Road crews responded following quick snow
Published 10:50 am Thursday, January 8, 2015
The sudden snow squall that coated Ironton streets and caused a mini whiteout around lunchtime on Wednesday was supposed to have come earlier.
“We were watching for it and it was going to happen between 5:30 and 8:30 this morning,” Doug Cade, Lawrence County Engineer, said Wednesday.
No matter when what Cade did then was what he would have done at any time — call out the road crews.
Email newsletter signup
“Once the snow started covering them, we started treating them and getting them uncovered,” Cade said.
With 800 tons of salt stockpiled at the county garage along with 2,000 tons of grit to mix with the salt, there is no anticipation of running out of what takes away the snow and ice. The only problem is the below freezing temperatures that hit on Wednesday inhibit the salutary effect on the roads.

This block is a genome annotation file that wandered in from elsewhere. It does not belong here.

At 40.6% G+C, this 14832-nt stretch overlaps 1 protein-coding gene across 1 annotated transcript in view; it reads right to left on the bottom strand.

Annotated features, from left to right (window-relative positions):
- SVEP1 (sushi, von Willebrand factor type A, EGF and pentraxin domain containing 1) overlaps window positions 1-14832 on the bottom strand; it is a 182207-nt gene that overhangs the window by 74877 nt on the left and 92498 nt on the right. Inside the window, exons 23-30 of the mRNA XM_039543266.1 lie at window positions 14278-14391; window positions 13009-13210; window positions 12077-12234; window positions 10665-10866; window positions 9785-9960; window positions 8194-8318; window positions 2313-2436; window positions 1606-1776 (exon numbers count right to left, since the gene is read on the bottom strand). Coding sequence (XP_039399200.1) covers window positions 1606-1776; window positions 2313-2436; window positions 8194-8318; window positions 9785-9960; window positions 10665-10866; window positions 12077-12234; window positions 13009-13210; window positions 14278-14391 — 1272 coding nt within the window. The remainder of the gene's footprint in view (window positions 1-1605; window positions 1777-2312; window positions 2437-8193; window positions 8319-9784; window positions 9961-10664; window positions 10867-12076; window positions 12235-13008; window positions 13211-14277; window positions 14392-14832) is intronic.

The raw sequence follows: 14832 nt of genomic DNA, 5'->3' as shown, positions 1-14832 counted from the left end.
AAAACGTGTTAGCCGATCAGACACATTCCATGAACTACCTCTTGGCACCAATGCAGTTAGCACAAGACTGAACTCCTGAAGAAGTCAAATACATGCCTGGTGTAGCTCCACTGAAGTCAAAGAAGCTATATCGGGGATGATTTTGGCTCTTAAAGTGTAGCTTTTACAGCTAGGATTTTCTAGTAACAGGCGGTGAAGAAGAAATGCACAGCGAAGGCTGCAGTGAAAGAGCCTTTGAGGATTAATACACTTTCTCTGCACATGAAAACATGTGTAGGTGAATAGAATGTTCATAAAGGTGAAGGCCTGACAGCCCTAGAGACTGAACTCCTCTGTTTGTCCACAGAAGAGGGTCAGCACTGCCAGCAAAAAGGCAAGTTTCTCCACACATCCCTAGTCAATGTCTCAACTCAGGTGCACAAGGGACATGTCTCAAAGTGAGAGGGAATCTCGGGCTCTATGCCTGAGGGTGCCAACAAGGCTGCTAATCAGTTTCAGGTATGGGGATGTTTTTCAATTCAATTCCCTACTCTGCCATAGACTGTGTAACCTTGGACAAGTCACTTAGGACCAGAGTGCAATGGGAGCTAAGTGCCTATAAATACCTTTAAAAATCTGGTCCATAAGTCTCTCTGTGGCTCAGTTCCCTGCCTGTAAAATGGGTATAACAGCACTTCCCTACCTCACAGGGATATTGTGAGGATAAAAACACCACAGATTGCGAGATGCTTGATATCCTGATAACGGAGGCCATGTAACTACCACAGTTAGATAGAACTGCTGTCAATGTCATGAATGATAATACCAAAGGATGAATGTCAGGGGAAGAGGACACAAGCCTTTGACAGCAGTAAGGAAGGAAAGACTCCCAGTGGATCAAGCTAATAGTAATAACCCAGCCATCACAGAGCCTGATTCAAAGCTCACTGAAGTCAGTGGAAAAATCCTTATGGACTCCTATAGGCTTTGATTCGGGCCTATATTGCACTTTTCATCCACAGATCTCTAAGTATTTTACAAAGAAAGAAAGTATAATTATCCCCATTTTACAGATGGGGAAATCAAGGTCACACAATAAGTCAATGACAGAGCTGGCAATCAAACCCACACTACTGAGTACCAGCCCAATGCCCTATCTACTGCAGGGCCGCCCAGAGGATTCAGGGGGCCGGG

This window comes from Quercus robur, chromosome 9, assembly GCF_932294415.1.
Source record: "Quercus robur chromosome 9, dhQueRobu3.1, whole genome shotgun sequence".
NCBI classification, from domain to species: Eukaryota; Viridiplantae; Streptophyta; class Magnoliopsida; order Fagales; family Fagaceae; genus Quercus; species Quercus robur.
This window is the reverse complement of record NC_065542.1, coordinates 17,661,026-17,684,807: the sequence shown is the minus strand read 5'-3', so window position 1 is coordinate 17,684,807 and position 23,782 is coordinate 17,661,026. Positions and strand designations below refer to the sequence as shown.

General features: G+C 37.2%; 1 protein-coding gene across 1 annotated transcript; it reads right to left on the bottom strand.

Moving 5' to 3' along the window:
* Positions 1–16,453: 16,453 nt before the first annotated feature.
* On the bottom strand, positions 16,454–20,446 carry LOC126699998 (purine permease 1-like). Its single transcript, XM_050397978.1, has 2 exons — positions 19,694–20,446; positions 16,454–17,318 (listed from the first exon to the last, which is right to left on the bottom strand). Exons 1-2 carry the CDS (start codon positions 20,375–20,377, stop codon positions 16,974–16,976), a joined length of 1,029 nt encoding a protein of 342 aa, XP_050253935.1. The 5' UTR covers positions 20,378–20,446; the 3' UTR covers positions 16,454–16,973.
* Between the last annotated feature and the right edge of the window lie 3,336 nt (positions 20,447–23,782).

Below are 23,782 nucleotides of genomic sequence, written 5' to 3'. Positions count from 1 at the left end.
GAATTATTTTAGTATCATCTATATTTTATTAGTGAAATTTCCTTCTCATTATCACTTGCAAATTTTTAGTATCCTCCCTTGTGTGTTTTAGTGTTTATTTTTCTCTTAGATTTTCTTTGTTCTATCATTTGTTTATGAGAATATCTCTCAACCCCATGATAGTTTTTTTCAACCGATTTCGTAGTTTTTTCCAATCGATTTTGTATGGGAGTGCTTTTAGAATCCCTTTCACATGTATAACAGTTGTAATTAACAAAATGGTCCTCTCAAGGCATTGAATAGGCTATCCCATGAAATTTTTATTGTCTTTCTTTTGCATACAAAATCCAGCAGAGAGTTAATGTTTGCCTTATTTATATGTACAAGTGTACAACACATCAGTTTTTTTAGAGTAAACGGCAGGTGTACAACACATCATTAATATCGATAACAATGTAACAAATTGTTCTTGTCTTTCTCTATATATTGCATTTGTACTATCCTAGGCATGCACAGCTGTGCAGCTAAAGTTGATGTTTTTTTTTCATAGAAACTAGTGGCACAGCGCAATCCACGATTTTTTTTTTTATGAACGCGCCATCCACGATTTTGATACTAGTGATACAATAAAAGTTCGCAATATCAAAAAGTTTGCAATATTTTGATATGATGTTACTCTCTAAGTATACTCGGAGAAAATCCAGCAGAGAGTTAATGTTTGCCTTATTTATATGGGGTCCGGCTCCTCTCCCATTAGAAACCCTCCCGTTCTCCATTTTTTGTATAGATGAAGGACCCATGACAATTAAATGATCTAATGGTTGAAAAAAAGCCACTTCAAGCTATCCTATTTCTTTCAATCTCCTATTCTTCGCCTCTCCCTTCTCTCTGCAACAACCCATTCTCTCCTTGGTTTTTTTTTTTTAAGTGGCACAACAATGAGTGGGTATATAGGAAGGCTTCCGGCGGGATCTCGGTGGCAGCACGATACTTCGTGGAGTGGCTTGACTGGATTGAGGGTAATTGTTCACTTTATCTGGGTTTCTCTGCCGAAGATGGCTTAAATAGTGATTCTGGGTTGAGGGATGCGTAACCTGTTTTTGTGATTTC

“Once you get below 20 degrees, it takes a lot more salt to melt that snow,” Cade said.
One pound of salt at 30 degrees can melt 46.3 pounds of ice but when it is zero degrees a pound of salt will only melt 3.7 pounds of ice.
“Putting salt on the roadway changes the chemical makeup of the snow,” he said.
County crews readied trucks for winter’s assault starting the first of November and they are kept in the garage, not out on projects.
“We were making sure everything is fitting good, making sure the salt spreaders were working properly,” Cade said. “By the middle of November all trucks are ready to go.